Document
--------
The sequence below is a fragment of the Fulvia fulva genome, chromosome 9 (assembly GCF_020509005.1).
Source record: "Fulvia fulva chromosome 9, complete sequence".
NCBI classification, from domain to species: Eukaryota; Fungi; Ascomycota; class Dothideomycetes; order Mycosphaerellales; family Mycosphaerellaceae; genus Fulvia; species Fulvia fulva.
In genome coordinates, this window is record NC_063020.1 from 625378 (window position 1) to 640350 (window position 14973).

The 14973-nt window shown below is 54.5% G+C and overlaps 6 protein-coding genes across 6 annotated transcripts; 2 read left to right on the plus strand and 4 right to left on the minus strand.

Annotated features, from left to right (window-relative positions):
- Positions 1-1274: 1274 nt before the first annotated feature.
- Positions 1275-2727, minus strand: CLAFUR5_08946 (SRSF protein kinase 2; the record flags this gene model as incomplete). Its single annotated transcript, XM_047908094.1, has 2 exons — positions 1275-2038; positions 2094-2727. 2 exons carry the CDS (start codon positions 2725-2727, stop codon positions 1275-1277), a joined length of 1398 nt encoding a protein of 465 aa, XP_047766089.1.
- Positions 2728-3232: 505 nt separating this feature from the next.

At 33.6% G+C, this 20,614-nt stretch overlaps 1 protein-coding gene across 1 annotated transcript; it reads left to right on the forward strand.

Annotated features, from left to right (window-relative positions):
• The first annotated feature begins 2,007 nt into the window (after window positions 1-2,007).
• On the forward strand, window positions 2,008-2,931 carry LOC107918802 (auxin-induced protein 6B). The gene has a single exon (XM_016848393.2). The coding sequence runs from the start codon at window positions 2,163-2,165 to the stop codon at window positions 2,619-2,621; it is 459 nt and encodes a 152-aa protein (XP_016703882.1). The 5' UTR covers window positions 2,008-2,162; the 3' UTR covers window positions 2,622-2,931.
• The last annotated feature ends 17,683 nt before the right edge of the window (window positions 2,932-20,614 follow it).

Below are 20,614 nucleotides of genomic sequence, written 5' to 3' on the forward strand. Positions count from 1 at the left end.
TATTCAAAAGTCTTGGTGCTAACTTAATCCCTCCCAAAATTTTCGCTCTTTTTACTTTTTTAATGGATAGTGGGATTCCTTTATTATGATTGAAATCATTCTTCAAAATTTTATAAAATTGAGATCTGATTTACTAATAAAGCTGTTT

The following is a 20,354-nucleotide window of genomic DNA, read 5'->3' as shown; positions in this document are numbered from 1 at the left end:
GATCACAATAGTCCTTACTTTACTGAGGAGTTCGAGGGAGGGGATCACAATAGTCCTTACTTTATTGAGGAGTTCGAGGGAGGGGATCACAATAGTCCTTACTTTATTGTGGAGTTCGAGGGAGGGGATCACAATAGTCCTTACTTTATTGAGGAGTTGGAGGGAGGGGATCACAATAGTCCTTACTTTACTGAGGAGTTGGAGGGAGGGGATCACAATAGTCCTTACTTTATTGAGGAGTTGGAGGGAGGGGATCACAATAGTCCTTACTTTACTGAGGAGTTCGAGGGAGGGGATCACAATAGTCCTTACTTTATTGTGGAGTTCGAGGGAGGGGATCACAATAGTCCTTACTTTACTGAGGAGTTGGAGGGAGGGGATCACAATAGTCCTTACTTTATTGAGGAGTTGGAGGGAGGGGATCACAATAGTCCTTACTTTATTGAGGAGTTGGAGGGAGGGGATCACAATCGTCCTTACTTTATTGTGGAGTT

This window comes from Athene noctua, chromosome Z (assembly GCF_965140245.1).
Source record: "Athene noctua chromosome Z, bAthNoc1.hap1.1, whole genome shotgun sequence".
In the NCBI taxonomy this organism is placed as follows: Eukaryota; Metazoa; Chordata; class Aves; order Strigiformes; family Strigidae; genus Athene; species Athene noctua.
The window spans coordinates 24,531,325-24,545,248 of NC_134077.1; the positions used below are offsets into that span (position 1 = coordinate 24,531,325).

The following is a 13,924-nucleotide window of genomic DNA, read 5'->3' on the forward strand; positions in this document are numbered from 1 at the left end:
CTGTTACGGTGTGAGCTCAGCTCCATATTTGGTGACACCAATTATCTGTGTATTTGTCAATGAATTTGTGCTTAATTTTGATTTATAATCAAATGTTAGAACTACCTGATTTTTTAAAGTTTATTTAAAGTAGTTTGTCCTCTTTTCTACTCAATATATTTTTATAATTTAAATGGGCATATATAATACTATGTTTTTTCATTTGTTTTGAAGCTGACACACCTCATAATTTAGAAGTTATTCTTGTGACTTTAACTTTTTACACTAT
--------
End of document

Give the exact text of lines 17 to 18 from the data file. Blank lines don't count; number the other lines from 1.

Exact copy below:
The following is a 20,354-nucleotide window of genomic DNA, read 5'->3' as shown; positions in this document are numbered from 1 at the left end:
GATCACAATAGTCCTTACTTTACTGAGGAGTTCGAGGGAGGGGATCACAATAGTCCTTACTTTATTGAGGAGTTCGAGGGAGGGGATCACAATAGTCCTTACTTTATTGTGGAGTTCGAGGGAGGGGATCACAATAGTCCTTACTTTATTGAGGAGTTGGAGGGAGGGGATCACAATAGTCCTTACTTTACTGAGGAGTTGGAGGGAGGGGATCACAATAGTCCTTACTTTATTGAGGAGTTGGAGGGAGGGGATCACAATAGTCCTTACTTTACTGAGGAGTTCGAGGGAGGGGATCACAATAGTCCTTACTTTATTGTGGAGTTCGAGGGAGGGGATCACAATAGTCCTTACTTTACTGAGGAGTTGGAGGGAGGGGATCACAATAGTCCTTACTTTATTGAGGAGTTGGAGGGAGGGGATCACAATAGTCCTTACTTTATTGAGGAGTTGGAGGGAGGGGATCACAATCGTCCTTACTTTATTGTGGAGTT